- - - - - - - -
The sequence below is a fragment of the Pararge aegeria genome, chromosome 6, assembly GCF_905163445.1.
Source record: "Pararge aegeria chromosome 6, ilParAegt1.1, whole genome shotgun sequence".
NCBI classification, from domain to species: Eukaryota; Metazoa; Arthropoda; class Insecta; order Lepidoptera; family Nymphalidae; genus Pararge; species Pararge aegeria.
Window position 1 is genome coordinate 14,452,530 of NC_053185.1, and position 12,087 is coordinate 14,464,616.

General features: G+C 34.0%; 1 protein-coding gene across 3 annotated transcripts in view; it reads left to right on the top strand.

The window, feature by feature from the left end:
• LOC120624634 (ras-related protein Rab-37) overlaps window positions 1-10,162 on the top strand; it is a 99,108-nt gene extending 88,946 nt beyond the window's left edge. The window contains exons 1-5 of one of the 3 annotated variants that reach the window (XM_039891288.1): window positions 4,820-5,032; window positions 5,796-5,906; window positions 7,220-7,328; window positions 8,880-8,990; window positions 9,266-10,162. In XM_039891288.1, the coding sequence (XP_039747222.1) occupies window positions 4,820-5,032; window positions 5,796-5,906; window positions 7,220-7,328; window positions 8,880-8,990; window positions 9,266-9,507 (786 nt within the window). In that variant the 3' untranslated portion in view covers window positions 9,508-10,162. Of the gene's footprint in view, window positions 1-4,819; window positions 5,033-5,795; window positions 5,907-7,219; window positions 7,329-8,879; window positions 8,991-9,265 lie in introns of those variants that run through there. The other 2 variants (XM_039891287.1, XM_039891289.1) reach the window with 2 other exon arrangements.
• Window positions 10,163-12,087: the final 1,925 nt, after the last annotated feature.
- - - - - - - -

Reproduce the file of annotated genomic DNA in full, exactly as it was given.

The sequence below is a fragment of the Pararge aegeria genome, chromosome 6, assembly GCF_905163445.1.
Source record: "Pararge aegeria chromosome 6, ilParAegt1.1, whole genome shotgun sequence".
NCBI classification, from domain to species: Eukaryota; Metazoa; Arthropoda; class Insecta; order Lepidoptera; family Nymphalidae; genus Pararge; species Pararge aegeria.
Window position 1 is genome coordinate 14,452,530 of NC_053185.1, and position 12,087 is coordinate 14,464,616.

General features: G+C 34.0%; 1 protein-coding gene across 3 annotated transcripts in view; it reads left to right on the top strand.

The window, feature by feature from the left end:
• LOC120624634 (ras-related protein Rab-37) overlaps window positions 1-10,162 on the top strand; it is a 99,108-nt gene extending 88,946 nt beyond the window's left edge. The window contains exons 1-5 of one of the 3 annotated variants that reach the window (XM_039891288.1): window positions 4,820-5,032; window positions 5,796-5,906; window positions 7,220-7,328; window positions 8,880-8,990; window positions 9,266-10,162. In XM_039891288.1, the coding sequence (XP_039747222.1) occupies window positions 4,820-5,032; window positions 5,796-5,906; window positions 7,220-7,328; window positions 8,880-8,990; window positions 9,266-9,507 (786 nt within the window). In that variant the 3' untranslated portion in view covers window positions 9,508-10,162. Of the gene's footprint in view, window positions 1-4,819; window positions 5,033-5,795; window positions 5,907-7,219; window positions 7,329-8,879; window positions 8,991-9,265 lie in introns of those variants that run through there. The other 2 variants (XM_039891287.1, XM_039891289.1) reach the window with 2 other exon arrangements.
• Window positions 10,163-12,087: the final 1,925 nt, after the last annotated feature.